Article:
Charles the Bold Facts
The French nobleman Charles the Bold (1433-1477) was Duke of Burgundy from 1467 to 1477. During his life the Burgundian state reached the height of its political, economic, and cultural power.
The last of the four Valois dukes of Burgundy, Charles the Bold ruled a heterogeneous collection of territories running from the North Sea and the Netherlands around the eastern edge of the kingdom of France and terminating near the Mediterranean coast in Provence. The "Great Duchy of the West," as Burgundy was called, possessed the greatest strategic and diplomatic importance, wealth, and culture of any 15th-century principality. The independent policy of Charles's predecessors, Philip the Bold, John the Fearless, and Philip the Good, had made Burgundy the key power in resolving the Hundred Years War between England and France, as well as the most important influence on the political stability of the French kingdom. The life and career of Charles the Bold represented the greatest threat to the efforts of Louis XI to stabilize the kingdom of France by restoring royal authority over that of the great princes.
Charles was born at Dijon, the capital of Burgundy, on Nov. 11, 1433, the son of Philip the Good and Isabella of Portugal. Made Count of Charolais while still an infant, he was from birth the only heir of the dukedom and was carefully educated for his role as arbiter of the fortunes of Burgundy. He read widely in history, became an effective administrator and speaker, and grew into a ruthless and ambitious ruler. The personality traits which he appears to have developed early—a strong will, obstinacy, and little control of his emotions, particularly when faced with personal or political setbacks—coincide well with his nickname, "le Téméraire" ("the Bold," or as some would have it, "the Rash"). Charles's political character was further shaped by his reluctance to consider himself a subject of the king of France and by his desire to follow an independent and dangerous diplomatic course in his relations with England and France, in French internal politics, and in the affairs of the German territories which bordered his own on the east.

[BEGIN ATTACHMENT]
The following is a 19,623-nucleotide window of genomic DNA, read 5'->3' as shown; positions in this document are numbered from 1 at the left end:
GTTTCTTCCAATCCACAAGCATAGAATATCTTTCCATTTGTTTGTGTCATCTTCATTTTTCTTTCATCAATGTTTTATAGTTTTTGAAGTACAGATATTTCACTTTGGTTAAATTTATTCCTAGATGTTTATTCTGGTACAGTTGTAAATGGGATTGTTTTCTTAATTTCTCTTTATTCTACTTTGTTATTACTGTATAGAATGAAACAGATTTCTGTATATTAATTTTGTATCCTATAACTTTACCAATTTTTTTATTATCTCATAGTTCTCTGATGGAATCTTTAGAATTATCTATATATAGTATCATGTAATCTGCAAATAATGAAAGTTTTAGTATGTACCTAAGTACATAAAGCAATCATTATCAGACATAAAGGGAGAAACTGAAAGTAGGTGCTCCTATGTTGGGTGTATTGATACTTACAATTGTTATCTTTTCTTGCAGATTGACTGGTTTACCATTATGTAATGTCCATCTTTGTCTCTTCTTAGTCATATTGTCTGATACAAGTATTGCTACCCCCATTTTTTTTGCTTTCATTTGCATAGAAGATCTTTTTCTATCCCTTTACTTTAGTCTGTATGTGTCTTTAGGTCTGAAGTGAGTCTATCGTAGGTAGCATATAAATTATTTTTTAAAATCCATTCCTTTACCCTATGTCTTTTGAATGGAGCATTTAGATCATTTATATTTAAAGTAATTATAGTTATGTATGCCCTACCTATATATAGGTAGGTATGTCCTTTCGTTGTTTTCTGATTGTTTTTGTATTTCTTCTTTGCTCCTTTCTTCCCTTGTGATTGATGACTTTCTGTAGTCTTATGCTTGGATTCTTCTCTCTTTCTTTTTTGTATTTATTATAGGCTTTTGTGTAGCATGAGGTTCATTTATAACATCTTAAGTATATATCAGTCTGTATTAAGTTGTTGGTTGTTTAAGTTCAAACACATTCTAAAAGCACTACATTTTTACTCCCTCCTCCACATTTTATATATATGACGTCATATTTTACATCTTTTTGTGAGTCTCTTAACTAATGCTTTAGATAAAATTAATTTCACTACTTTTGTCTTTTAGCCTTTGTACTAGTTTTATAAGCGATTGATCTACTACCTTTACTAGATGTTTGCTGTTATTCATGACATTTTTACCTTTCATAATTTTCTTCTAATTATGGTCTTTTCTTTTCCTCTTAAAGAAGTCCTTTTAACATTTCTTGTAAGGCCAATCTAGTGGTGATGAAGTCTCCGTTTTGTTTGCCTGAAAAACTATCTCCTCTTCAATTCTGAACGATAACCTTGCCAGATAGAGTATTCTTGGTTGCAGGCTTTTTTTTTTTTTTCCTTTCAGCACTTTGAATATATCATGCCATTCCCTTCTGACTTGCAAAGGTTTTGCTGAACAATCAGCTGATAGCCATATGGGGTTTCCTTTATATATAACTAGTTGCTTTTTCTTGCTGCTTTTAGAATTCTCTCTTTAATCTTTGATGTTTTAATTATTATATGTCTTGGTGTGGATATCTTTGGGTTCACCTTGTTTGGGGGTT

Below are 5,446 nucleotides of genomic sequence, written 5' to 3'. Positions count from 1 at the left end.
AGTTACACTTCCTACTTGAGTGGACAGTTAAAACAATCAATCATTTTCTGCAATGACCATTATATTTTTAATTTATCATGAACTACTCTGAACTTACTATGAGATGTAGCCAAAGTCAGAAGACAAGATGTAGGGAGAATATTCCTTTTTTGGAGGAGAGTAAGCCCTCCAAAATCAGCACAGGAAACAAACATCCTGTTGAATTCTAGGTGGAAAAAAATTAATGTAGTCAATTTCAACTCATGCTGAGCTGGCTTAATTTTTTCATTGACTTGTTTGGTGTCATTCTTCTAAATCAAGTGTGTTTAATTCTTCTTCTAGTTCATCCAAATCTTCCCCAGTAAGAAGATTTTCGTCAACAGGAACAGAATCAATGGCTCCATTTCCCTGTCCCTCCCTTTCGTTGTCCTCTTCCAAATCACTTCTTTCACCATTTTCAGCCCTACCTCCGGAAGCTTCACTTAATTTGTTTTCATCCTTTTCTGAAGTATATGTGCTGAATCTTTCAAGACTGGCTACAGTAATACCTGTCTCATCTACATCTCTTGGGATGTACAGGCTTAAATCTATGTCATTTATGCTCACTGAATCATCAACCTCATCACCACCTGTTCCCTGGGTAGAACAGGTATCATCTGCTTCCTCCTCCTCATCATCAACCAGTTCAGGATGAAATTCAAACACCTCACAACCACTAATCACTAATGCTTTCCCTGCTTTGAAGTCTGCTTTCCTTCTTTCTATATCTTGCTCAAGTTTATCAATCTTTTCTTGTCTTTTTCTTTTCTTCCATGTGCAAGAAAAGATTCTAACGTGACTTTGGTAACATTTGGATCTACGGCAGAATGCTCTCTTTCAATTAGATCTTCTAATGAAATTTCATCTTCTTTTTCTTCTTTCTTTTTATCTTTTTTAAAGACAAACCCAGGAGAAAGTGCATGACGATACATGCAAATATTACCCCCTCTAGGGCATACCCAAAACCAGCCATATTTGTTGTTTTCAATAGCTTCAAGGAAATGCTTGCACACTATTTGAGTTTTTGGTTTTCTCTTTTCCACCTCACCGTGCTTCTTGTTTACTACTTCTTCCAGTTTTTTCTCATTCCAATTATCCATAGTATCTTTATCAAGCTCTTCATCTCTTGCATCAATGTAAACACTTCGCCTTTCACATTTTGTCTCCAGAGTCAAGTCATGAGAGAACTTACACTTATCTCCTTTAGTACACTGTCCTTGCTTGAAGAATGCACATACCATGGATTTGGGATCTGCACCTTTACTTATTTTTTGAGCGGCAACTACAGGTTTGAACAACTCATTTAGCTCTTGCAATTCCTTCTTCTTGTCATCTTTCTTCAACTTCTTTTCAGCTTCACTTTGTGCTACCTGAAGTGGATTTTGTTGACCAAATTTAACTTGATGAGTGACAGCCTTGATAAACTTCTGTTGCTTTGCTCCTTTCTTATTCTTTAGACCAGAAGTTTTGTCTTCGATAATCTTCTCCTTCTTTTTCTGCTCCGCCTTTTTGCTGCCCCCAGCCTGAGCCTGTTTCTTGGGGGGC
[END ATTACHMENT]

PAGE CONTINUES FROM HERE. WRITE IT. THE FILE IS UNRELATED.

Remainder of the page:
Struggle with the King
Kept from exerting power in Burgundy by his father's long reign and by a persistent animosity which developed between the two, Charles continually intervened in the struggles between the French king Louis XI and his nobles, particularly during the rebellion known as the League of the Public Weal (1465-1466). After the first of his many truces with Louis, Charles married Margaret of York, sister of the English king Edward IV, and thereby reopened the threat of an Anglo-Burgundian alliance, a diplomatic maneuver which had effectively threatened France earlier in the century and still constituted the greatest danger to French royal power.
Charles's growing ambition caused Louis to take the unprecedented and dangerous step of forcing a personal interview by staging a surprise confrontation with Charles at Péronne in October 1468. But Charles learned of the King's attempts to foment rebellion in Burgundian territories precisely at the moment when Louis was his "guest." On this occasion Charles extracted a number of concessions from Louis which greatly strengthened the power of the rebellious French nobles and secured Charles's position as the leader of the nobility, and the chief rival—and threat—to the king.